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Micromobility

Investors bet on micromobility’s post-COVID-19 future

Micromobility startups have not been immune to the negative repercussions of the COVID-19 pandemic, but a post-crisis rebound could yet be on the horizon.

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E-bike and e-scooter startups have been hit hard by the COVID-19 pandemic but some in the industry are wagering on a post-crisis rebound as people change their traveling habits.

Already suffering from market saturation and poor profitability, micromobility startups have struggled with reduced ridership caused by the global lockdown. Last year, venture capital investors funneled $1.9 billion into 64 deals in the space—a far cry from 2018’s all-time high of $5.4 billion across 61 micromobility deals, according to PitchBook data.

As of May 27, VC deals in the sector have brought in $229 million since the start of March, a decrease of more than 26% compared with the same period last year. One of the biggest rounds during that period was for e-scooter startup Lime, which raised $170 million in early May, just a week after announcing it was laying off 13% of its workforce. Fellow e-scooter business Bird was also struck by layoffs. It reportedly shed 30% of its employees in late March, a couple of months after it tacked an additional $75 million onto its Series D, bringing the round total to $350 million.

“A lot of the more fragile or overextended companies are failing but this is one of those pivotal moments where the habits of generations are going to change and political will in cities will flow to permit micromobility growth,” said Horace Dediu, an analyst at research company Asymco.

Dediu believes that once lockdown measures ease, the micromobility sector will be in a better position than other forms of transportation. Concerns about infection could push consumers to seek alternative modes of transportation to public transit, leading to a resurgence in e-bike and e-scooter usage.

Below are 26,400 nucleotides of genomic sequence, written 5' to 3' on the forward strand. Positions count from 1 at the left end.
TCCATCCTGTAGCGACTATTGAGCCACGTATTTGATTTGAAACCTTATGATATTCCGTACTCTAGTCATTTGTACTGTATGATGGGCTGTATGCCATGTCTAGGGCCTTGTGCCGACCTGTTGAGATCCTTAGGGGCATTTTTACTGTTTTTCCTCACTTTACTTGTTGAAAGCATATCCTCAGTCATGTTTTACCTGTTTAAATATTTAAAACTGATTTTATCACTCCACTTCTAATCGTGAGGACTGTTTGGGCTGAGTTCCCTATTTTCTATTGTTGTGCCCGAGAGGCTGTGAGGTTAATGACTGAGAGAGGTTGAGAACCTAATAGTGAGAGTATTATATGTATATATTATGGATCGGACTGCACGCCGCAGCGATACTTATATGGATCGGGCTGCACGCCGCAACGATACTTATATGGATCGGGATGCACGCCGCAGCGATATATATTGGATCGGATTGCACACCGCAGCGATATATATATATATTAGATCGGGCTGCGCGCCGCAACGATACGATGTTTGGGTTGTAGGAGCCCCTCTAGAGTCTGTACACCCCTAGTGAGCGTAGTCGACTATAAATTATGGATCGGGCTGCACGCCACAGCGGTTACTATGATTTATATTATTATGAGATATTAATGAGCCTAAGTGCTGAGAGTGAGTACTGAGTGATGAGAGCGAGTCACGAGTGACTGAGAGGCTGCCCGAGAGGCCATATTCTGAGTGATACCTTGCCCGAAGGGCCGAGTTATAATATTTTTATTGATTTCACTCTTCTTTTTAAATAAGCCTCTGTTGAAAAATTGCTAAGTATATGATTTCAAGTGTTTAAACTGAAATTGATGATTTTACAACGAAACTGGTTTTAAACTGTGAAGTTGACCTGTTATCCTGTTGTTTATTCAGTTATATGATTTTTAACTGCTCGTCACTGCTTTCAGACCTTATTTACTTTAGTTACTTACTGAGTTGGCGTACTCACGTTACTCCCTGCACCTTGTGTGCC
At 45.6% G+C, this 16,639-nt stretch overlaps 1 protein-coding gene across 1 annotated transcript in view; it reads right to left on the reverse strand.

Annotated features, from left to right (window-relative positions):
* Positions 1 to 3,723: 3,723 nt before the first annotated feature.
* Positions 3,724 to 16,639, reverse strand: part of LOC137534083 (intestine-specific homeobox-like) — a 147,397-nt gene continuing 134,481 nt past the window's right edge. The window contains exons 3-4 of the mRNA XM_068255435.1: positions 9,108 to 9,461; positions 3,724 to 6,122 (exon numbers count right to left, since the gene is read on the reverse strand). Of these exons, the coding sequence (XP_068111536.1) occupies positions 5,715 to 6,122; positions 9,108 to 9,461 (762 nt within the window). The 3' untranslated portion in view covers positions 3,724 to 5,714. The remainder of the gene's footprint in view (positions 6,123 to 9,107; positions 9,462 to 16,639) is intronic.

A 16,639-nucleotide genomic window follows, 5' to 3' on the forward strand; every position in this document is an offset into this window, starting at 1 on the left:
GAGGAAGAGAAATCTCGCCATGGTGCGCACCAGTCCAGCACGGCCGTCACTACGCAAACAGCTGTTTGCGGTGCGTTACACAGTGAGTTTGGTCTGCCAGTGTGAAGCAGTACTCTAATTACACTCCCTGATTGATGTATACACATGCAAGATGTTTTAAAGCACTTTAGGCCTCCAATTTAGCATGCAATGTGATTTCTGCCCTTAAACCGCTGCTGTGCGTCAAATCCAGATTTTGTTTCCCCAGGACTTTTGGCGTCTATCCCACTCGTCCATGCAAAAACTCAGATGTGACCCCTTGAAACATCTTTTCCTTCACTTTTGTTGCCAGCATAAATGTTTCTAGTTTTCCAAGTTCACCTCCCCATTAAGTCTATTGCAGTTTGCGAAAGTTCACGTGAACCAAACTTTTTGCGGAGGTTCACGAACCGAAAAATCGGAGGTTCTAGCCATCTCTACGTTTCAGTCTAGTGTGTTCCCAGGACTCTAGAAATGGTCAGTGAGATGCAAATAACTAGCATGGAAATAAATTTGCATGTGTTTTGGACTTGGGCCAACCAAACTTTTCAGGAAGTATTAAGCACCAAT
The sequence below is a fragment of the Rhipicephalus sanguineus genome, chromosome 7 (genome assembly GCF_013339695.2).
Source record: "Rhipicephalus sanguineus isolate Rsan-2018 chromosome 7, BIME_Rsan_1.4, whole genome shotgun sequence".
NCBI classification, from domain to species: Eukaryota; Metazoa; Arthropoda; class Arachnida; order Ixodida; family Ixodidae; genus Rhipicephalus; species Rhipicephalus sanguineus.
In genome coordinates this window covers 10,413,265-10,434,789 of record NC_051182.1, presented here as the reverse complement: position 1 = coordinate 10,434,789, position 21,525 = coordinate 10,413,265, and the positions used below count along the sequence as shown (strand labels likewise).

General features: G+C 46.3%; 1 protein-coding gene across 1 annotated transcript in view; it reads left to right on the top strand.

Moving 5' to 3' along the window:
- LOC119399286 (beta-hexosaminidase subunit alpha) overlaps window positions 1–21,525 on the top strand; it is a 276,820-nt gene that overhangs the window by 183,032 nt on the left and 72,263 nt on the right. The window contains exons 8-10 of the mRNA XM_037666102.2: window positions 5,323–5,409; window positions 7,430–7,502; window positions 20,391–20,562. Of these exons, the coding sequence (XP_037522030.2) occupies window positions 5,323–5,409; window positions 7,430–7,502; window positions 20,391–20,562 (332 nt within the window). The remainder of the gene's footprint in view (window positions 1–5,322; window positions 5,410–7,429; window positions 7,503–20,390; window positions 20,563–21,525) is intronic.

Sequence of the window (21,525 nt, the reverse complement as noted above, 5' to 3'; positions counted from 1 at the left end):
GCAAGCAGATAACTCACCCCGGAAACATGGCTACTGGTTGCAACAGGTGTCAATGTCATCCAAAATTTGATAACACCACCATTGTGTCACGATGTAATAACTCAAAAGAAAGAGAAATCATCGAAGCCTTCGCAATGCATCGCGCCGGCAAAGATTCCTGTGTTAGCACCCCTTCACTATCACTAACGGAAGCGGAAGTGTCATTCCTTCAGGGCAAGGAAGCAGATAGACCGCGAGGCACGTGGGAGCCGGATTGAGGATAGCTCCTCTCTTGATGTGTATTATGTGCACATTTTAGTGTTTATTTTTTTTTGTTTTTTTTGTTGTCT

Some ridehailing companies are already adjusting to this new reality. Last week, Estonia’s Bolt raised €100 million (around $111 million), part of which will go toward further developing its e-scooter division. Around the same time, Indian ridehailing company Ola acquired e-scooter manufacturer Etergo through its electric vehicle business. The Dutch startup had reportedly raised more than €20 million since its launch in 2014, but it didn’t have sufficient capital and was hoping to be bought, according to a February report by European tech news provider Silicon Canals.

Dediu added that setting up an in-house micromobility arm could prove to be more of a headache for many ridehailing companies, however, micromobility startups’ short-term liquidity issues will mean that many of them could be attractive acquisition targets.

As such, ridehailing groups could emerge as bidders for struggling micromobility services to shore up their own operations under the COVID-19 crisis. Ridehailing businesses have experienced rider declines of up to 70% amid the coronavirus pandemic, according to management consultant McKinsey & Company. Even with an increase in travel, recovery will be slower because of the lack of social distancing offered by cars.

Some cities are going so far as to permanently close streets. London, for example, has restricted car use on some roads as lockdown policies are lifted, according to a Guardian report cited in a recent PitchBook analyst note, underlining the need for ridehailing providers to diversify their offerings.

However, evolving their company models will not come without challenges.

“The crucial matter as far as the business side is that [ridesharing companies] are going from a model where they have no assets on the balance sheet and low operating costs and have to jump into one where they have to buy equipment, put it on the street and keep people around to maintain it. It sounds great on paper but then you realize it’s so asymmetric to the core business that you have to pull out,” Dediu added.

Featured image via Sean Gallup/Getty Images

  • leah-hodgson-photo.jpg
    Written by Leah Hodgson
    Leah Hodgson is a London-based senior reporter for PitchBook covering venture capital across Europe and the Middle East. Leah graduated from the University of Surrey with a BA in international politics with French. She has previously been a radio reporter in France. She later turned to financial journalism, covering the wealth management industry. She joined PitchBook in 2018.
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